Nadya by Pat Murphy

Okay, so Pat Murphy is rapidly becoming my secret author lover. <3* In Nadya, Pat Murphy revitalizes the history of American West through the eyes of young Nadya, a young werewolf woman crossing the Plains with Elizabeth, a proper young woman separated from those she was traveling with, and Jenny, the lone survivor of an Indian attack on her family’s caravan’s.* Murphy uses Nadya to reflect on gender. Because Nadya is a white woman in a world where both of these traits are valued in a particular way, she’s expected to act a certain way. Because her parents are immigrants (and, uh, SECRET WEREWOLVES) they’ve taught Nadya to rely on herself and trust no one. This gets all bungly when Nadya falls in lust with a bad, bad farm boy, and when she has to pass as a man while crossing the Midwest. It’s also what makes Elizabeth fall in lust with her too. This was actually a really awesome moment in the story, because often homosocial/homosexual relationships are treated as practice for heterosexuality, but in Murphy treats their relationship as deep and meaningful. The dangers they face en route to California are both internal and external, and fully realized in the hands of a master storyteller.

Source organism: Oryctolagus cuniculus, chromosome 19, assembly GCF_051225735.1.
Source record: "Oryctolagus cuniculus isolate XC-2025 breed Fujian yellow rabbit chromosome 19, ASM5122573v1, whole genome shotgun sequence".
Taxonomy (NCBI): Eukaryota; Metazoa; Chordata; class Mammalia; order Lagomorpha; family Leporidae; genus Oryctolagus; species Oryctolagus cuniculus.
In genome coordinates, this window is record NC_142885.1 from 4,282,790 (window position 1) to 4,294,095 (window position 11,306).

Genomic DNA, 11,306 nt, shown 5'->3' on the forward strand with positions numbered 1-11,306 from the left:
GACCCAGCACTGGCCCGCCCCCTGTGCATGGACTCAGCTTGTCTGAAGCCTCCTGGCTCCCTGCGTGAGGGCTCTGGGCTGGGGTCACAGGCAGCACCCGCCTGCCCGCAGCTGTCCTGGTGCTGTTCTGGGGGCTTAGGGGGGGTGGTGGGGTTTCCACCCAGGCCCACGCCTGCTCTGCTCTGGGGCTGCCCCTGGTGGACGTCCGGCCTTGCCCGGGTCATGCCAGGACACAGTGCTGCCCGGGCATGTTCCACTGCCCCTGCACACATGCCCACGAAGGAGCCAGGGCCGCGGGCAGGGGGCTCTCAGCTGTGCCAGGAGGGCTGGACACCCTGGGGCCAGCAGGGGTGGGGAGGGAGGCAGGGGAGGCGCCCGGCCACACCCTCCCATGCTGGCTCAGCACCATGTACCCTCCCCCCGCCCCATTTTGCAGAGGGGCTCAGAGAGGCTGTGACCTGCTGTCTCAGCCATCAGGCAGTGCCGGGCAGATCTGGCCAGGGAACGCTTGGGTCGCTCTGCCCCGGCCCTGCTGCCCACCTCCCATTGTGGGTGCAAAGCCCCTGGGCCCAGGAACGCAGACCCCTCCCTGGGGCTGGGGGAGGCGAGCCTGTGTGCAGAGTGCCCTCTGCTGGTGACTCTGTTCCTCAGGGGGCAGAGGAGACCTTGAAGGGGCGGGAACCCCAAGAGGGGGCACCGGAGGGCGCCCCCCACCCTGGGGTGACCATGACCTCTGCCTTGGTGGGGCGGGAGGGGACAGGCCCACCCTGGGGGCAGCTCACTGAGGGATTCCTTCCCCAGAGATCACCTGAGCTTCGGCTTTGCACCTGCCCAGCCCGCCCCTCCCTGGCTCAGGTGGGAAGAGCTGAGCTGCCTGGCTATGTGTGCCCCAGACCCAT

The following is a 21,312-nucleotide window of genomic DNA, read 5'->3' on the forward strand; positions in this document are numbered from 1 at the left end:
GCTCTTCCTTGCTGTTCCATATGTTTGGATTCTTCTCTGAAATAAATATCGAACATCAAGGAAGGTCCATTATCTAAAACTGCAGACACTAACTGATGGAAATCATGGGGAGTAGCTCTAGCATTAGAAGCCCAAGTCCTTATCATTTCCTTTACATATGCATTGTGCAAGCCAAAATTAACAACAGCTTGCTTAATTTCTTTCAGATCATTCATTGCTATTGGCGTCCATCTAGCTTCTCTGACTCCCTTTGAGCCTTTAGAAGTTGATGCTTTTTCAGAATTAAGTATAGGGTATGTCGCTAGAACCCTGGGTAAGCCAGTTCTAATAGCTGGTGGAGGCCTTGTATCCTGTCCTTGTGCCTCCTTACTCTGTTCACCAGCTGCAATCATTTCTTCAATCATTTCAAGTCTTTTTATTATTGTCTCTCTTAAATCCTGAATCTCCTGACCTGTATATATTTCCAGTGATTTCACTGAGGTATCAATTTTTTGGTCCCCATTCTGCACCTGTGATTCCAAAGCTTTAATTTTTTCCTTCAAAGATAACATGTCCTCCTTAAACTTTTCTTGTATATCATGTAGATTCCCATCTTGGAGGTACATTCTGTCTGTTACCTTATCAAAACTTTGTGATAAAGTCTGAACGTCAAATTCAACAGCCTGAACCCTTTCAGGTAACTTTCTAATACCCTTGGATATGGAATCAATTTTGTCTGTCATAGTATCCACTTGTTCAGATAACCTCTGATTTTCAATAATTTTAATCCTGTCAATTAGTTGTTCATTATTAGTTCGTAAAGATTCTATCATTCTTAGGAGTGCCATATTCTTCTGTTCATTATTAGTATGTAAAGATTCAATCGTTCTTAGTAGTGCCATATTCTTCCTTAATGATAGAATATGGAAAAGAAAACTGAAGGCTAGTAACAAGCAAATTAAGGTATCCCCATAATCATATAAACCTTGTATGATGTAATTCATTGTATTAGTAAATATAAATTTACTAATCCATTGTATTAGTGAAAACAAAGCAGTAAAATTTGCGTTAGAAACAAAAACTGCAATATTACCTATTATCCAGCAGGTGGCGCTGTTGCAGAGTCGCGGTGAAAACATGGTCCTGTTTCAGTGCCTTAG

POC are handled fairly well in the context of the world Murphy’s constructing; Nadya, unlike many of the white people in the book, knows that there are “different kinds” of Indians, just as there are different kinds of whites, and it’s this knowledge that ends up really alienating her from the world of the majority. Not only is she a woman who SECRETLY TURNS INTO A WEREWOLF, but she’s a WHITE woman willing to befriend/ fall in love with brown peoples. I was a bit concerned this would turn into one of those romances where the white woman is able to heal all the red man’s flaws through the magic of her cooter. Thankfully, Murphy avoided that pitfall, and instead created a heroine able to recognize that solidarity across types of marginality is one of the first steps in creating a homespace.

*For the record — that’s much, much better than a Secret Agent Lover Man.

*Elizabeth was supposed to be travelling with this wagon train, but was delayed.

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